The certification criteria consist of eight modules, covering laboratory specification and conditioning, instrument and maintenance, calibration and internal verification, testing procedure and samples, external verification, quality management, human resources and onsite inspection. By fulfilling these criteria, a laboratory is demonstrating to the global cotton industry that it has not only focused on, but also maintained a standard quality assurance programme in its operation throughout the testing process. It provides an added assurance and confidence to its customers.
To date, the laboratories certified spread across diverse locations and different continents, in Australia, Brazil, China, Germany, Greece, South Africa, Spain and USA. Naturally, we maintain a close relationship and cooperation between all these laboratories and ICA Bremen. We share information relating to instrument testing, uphold good practices in the field of quality assessment, and improve the cotton standards.
Quality Description in Contracts
With the advent of the HVI technology, there is a gradual trend that HVI specifications are used in the contractual agreement between the buyers and the sellers. These specifications give clarity and make it more convenient to resolve disputes simply by testing the samples in, preferably, an ICA Bremen Certified Laboratory. Once the test results are obtained by the parties, they can then apply the value differences in the International Value Differences Circular to calculate the allowances, therefore avoiding potential lengthy negotiations or resorting to arbitration.
If however, the quality is based on a Type sample, or descriptions other than the Universal Standards descriptions, then cotton classers are still required to perform the classification of the samples drawn and give their judgement. In some cases, the parties may still agree to convert the Type sample or descriptions to the Universal Standards descriptions for a speedy, fair judgement. The arbitrators will rely on the parties’ agreement to select the most appropriate method to solve the dispute.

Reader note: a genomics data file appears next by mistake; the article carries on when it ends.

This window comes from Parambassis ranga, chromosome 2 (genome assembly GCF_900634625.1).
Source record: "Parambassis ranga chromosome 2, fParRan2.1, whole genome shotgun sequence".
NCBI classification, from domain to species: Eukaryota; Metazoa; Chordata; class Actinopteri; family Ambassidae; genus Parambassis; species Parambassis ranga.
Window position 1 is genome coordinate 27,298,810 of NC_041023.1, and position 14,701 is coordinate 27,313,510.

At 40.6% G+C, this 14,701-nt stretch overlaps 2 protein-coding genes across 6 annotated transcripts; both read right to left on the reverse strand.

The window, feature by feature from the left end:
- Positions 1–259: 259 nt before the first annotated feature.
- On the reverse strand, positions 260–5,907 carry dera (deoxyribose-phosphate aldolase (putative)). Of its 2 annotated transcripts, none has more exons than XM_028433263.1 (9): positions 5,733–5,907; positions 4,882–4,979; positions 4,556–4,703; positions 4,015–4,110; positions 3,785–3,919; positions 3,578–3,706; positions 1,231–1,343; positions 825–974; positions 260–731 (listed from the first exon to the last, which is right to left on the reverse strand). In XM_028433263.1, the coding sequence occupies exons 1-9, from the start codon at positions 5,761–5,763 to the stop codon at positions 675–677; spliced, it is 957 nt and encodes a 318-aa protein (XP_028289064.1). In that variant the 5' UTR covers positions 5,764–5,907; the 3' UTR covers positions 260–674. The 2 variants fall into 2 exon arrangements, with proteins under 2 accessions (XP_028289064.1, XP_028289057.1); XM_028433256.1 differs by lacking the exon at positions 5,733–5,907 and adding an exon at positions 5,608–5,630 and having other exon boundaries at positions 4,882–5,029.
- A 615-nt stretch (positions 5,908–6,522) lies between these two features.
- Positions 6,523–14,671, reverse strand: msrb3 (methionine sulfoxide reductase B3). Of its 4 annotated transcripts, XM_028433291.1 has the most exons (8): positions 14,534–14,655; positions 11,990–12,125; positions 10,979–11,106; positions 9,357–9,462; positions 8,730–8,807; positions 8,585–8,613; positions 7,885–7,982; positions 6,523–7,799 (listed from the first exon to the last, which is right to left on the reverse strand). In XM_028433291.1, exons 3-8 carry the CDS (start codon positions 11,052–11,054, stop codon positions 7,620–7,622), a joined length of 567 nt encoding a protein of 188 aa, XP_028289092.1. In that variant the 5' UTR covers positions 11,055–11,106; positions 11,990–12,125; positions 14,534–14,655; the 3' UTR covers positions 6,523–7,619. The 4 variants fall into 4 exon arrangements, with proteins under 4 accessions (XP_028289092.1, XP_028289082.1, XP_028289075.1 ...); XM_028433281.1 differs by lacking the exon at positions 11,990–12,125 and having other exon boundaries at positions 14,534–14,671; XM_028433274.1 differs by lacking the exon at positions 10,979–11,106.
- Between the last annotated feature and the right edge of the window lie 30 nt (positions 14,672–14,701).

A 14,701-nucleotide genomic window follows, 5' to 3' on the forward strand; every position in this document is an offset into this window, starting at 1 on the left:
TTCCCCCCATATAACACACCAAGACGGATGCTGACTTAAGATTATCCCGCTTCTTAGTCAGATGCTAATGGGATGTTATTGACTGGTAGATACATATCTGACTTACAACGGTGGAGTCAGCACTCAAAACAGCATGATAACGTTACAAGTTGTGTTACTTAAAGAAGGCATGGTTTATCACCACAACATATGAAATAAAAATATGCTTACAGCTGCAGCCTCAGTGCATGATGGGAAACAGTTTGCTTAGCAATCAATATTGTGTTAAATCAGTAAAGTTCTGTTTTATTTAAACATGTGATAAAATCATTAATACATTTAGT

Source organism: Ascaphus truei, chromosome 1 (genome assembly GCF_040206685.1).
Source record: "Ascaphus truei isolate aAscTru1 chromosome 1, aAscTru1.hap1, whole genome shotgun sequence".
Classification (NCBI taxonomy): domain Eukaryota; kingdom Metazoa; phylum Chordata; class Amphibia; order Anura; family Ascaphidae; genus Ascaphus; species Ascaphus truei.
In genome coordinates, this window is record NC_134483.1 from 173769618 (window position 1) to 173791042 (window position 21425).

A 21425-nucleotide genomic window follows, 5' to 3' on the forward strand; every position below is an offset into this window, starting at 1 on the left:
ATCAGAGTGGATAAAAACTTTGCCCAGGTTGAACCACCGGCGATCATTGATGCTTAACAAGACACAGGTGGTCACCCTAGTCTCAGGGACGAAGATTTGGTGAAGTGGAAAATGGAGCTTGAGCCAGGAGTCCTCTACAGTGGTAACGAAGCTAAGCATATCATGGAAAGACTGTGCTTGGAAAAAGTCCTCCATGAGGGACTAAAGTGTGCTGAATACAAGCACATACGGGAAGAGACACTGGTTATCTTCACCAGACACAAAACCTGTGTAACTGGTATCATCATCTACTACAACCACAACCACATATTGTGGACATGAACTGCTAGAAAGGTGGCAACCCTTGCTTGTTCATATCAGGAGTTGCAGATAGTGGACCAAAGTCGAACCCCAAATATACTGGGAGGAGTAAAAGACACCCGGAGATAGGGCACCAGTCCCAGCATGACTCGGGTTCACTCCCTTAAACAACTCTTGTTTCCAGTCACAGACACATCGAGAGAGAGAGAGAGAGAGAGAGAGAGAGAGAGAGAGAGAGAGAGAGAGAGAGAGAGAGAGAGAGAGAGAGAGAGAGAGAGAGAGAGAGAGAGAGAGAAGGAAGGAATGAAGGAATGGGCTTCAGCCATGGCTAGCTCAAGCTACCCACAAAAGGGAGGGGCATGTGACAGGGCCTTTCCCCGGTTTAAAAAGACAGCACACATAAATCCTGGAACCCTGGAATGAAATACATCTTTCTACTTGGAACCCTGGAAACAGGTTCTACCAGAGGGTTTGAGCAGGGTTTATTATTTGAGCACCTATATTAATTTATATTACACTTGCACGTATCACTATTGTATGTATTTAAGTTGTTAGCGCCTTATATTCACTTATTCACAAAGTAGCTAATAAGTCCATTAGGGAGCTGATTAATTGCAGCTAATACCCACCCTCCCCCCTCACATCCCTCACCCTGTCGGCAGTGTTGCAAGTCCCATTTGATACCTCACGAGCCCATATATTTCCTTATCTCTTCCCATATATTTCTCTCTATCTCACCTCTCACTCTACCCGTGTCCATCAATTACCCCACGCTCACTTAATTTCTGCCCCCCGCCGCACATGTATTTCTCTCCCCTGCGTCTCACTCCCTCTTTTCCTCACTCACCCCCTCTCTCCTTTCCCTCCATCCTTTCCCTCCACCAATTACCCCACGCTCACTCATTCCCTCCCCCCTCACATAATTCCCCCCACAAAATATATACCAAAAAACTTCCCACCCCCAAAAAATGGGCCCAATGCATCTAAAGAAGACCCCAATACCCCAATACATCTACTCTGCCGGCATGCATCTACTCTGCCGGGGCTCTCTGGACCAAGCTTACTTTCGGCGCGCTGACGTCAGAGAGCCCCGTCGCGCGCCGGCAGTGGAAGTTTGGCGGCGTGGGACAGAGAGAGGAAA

Successful, Smooth Resolution of Disputes
As mentioned earlier on, the ICA and ICA Bremen strive to create a smooth trading environment and to support this, provide an arbitration service for the trade. We encourage the trading partners to resolve any potential trade issues amicably, failing which, either party can still proceed with arbitration. To boost the expertise of quality assessment and arbitration, ICA Bremen has already launched an initiative of the international Quality Expert programme. I believe the expertise contained in the pool of Quality Experts will benefit and help the industry in both instrument testing and manual classing.
To facilitate the resolution of quality disputes, the ICA Value Differences Committee meets every four weeks or more often, and publishes a value differences circular, which provides the value differences in cent points for the respective grades, staple length, micronaire and strength in grams per tex. In response to the industry’s request, a multiplier system is implemented to produce realistic allowances in the case of significant grade and staple deficiency.
Over a year ago, I had the pleasure of visiting APPA and Santa Fe. I witnessed and was impressed by the concerted effort of APPA, INTI, cotton growers, ginners and other participants, and the Santa Fe government in their support of improving the production process, pressing forward the research, and providing encouraging policies for the cotton production industry.
My discussion with APPA officials and Nicolas Buyatti, director of APPA laboratory, reinforced my feeling and understanding. Nicolas put a lot of effort into enhancing the laboratory testing standard, with many hardware and software improvisations. The AMS air management system was totally redesigned and implemented. Well worth noting is that the laboratory has performed particularly well in one of the key certification criteria, CSITC round trials. To complete all aspects of the certification, a new quality assurance manual is currently being set up, together with the quality records. I trust that with all these measures in place, the laboratory will be under efficient, effective management, and ready for the document assessment and an onsite audit. Thank you Nicolas for your great effort. I do hope the APPA laboratory will stand at the forefront of the world cotton testing and plays an important role in South America and beyond.
ICA and ICA Bremen community
Having briefly reviewed various matters on quality, I would take this opportunity to welcome you to join the community of ICA and ICA Bremen and to participate in their activities. One thing I would like to highlight is, the attention to quality should be encapsulated in all companies’ risk management and safe trading strategy. It will be to any company’s interest and advantage to keep well updated with the latest Bylaws and Rules, arbitration procedure, understanding good trading practices and be familiar with all quality issues. ICA and ICA Bremen would like to hear from you any suggestions, recommendations, and improvements. And you are most welcome to join this year’s ICA online virtual annual event to be held on 28-29 October.